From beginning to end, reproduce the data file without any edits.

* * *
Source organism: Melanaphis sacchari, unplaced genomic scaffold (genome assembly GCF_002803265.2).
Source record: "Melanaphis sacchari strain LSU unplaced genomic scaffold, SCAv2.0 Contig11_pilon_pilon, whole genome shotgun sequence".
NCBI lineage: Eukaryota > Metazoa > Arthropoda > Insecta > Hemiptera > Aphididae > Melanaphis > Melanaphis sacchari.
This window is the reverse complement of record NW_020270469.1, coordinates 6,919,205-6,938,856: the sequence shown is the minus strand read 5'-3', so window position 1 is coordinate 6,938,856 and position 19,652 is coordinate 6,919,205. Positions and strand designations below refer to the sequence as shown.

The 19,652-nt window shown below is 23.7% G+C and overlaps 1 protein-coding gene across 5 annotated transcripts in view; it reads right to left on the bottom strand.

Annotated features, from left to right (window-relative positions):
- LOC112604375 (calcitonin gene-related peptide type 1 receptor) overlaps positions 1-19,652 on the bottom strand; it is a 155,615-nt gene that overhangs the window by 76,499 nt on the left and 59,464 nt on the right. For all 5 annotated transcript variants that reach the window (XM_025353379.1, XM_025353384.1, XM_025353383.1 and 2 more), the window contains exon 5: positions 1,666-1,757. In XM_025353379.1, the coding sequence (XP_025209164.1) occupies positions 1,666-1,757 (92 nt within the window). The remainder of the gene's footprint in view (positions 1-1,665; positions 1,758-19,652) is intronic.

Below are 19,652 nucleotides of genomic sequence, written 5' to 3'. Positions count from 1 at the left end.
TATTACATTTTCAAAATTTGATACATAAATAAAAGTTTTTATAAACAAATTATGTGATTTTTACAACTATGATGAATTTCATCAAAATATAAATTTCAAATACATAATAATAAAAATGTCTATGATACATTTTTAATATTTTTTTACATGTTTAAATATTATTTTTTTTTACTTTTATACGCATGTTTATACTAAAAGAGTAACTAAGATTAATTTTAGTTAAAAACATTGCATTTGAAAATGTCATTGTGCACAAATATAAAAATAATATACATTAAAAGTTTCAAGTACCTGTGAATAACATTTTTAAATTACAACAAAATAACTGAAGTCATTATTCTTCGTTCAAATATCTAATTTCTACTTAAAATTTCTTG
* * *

Source organism: Melanaphis sacchari, unplaced genomic scaffold (genome assembly GCF_002803265.2).
Source record: "Melanaphis sacchari strain LSU unplaced genomic scaffold, SCAv2.0 Contig11_pilon_pilon, whole genome shotgun sequence".
NCBI lineage: Eukaryota > Metazoa > Arthropoda > Insecta > Hemiptera > Aphididae > Melanaphis > Melanaphis sacchari.
This window is the reverse complement of record NW_020270469.1, coordinates 6,919,205-6,938,856: the sequence shown is the minus strand read 5'-3', so window position 1 is coordinate 6,938,856 and position 19,652 is coordinate 6,919,205. Positions and strand designations below refer to the sequence as shown.

The 19,652-nt window shown below is 23.7% G+C and overlaps 1 protein-coding gene across 5 annotated transcripts in view; it reads right to left on the bottom strand.

Annotated features, from left to right (window-relative positions):
- LOC112604375 (calcitonin gene-related peptide type 1 receptor) overlaps positions 1-19,652 on the bottom strand; it is a 155,615-nt gene that overhangs the window by 76,499 nt on the left and 59,464 nt on the right. For all 5 annotated transcript variants that reach the window (XM_025353379.1, XM_025353384.1, XM_025353383.1 and 2 more), the window contains exon 5: positions 1,666-1,757. In XM_025353379.1, the coding sequence (XP_025209164.1) occupies positions 1,666-1,757 (92 nt within the window). The remainder of the gene's footprint in view (positions 1-1,665; positions 1,758-19,652) is intronic.

Below are 19,652 nucleotides of genomic sequence, written 5' to 3'. Positions count from 1 at the left end.
TATTACATTTTCAAAATTTGATACATAAATAAAAGTTTTTATAAACAAATTATGTGATTTTTACAACTATGATGAATTTCATCAAAATATAAATTTCAAATACATAATAATAAAAATGTCTATGATACATTTTTAATATTTTTTTACATGTTTAAATATTATTTTTTTTTACTTTTATACGCATGTTTATACTAAAAGAGTAACTAAGATTAATTTTAGTTAAAAACATTGCATTTGAAAATGTCATTGTGCACAAATATAAAAATAATATACATTAAAAGTTTCAAGTACCTGTGAATAACATTTTTAAATTACAACAAAATAACTGAAGTCATTATTCTTCGTTCAAATATCTAATTTCTACTTAAAATTTCTTG